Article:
It’s practically a given in the information security world: Users are the weakest link. No matter the security measures an organization deploys, they can all be undone by employees who, knowingly or not, violate IT policies at their desks or while working from home or on mobile devices.
But one security researcher is questioning this assumption from a fresh angle, and in doing so, turning the attention back on the IT professionals up the chain. In her keynote remarks at the Infosecurity North America conference in Boston two weeks ago, Clemson University’s Dr. Kelly Caine argued that the cybersecurity conventional wisdom essentially has it backwards. Previewing her remarks to me, Caine said her key finding is that, “It’s actually executives, managers, system administrators, designers, and coders—rather than users—that are the weak links in information security.”
She buttresses her argument with experience from her role as director of the Humans and Technology Lab at Clemson University, where she leads research in human-centered computing, privacy, usable security, human factors, and human-computer interaction. One of those lessons is that usability is a necessity, and not a luxury or afterthought.
Another key lesson? That from the viewpoint of the end user, everything that IT managers and cyber pros do and say impacts the training and education of users in one way or another. “Every interaction trains users to behave securely or insecurely. There is no middle ground.”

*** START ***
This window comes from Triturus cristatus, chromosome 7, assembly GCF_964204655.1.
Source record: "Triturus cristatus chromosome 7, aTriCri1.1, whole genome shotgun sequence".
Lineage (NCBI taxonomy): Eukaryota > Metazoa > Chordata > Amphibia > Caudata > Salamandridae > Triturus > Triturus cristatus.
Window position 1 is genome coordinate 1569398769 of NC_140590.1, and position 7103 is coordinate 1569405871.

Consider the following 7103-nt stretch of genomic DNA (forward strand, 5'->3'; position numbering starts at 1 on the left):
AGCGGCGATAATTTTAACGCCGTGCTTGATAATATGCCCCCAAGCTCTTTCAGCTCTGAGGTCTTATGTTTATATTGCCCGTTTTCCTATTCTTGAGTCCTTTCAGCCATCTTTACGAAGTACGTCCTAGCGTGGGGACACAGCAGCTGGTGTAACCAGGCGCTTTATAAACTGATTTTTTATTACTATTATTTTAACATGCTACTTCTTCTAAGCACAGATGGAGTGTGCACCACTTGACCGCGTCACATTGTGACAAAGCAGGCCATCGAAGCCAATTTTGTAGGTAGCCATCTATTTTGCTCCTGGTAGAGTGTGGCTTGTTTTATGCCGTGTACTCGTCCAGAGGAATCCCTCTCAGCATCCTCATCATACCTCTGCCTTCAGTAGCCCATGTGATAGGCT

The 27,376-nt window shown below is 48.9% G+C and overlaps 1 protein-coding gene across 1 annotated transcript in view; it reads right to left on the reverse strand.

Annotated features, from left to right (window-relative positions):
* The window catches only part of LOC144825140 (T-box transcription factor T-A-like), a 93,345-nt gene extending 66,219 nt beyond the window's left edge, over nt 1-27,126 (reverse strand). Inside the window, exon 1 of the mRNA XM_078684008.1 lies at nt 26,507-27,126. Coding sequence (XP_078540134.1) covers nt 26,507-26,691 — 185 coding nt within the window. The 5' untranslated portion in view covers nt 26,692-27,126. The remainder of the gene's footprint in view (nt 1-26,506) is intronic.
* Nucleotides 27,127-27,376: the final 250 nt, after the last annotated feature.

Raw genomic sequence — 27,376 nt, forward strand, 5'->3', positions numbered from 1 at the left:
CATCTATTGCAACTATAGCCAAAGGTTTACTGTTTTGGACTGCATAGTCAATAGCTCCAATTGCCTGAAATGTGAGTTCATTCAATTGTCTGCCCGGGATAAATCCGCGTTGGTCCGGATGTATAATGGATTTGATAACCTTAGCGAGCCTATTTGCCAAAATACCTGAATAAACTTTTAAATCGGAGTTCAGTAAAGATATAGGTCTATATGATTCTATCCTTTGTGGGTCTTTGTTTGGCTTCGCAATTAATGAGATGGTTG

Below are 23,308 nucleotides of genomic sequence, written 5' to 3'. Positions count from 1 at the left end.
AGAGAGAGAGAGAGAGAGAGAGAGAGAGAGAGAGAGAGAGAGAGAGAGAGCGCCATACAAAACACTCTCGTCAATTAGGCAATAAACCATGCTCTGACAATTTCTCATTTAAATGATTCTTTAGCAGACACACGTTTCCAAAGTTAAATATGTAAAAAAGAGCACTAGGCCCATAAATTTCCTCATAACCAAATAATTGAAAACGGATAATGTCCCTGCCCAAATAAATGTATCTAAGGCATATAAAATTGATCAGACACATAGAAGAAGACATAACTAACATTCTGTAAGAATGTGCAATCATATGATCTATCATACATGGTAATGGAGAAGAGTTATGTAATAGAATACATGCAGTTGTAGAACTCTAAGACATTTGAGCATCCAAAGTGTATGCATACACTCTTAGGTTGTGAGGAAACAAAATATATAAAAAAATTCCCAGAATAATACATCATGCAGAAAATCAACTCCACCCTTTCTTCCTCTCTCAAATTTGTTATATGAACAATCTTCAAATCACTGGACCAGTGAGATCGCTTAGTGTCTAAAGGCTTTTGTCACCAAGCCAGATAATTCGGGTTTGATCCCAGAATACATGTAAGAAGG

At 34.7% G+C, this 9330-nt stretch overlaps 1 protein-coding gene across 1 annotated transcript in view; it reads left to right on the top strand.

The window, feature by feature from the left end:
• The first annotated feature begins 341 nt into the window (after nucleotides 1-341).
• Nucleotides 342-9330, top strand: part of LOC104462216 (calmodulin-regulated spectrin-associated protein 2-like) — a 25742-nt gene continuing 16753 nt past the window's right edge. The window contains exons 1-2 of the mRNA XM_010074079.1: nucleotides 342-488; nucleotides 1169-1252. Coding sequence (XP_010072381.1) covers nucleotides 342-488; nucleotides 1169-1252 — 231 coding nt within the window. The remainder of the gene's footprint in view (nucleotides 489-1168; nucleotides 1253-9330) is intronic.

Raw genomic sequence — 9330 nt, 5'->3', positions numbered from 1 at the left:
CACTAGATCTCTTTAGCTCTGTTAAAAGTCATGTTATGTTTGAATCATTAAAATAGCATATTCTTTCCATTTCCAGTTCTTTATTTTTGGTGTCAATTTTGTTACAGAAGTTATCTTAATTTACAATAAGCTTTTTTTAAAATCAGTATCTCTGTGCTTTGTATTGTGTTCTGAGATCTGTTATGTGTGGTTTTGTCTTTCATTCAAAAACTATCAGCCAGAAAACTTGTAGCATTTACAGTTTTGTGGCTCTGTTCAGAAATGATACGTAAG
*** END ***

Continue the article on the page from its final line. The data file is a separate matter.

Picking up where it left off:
It’s no surprise that employee who are poorly trained, or unsure of what’s expected of them, have been the source of cyber breaches—just look at recent ransomware attacks on healthcare systems and government offices. But are those user failings the cause of the damage done by hackers? According to Caine, they’re just as much the effect of leaders higher up who’ve failed to institute a security culture that takes into account the needs and habits of employees.
What executives and IT managers can do to improve cybersecurity
Get to know your users better. What are their good security habits and bad ones? How can you reward the good and reduce the bad?
Eliminate outdated or bad advice, such as “change your password often” and “use a mix of special characters in your passwords.” Better to chose a good passphrase, and keep it unless there’s evidence of a problem.
Clarify and simplify processes for users. If understanding a privacy statement, or verifying or authenticating a new device, is time-consuming or confusing, research shows users will find less secure ways to get move on and get back to work.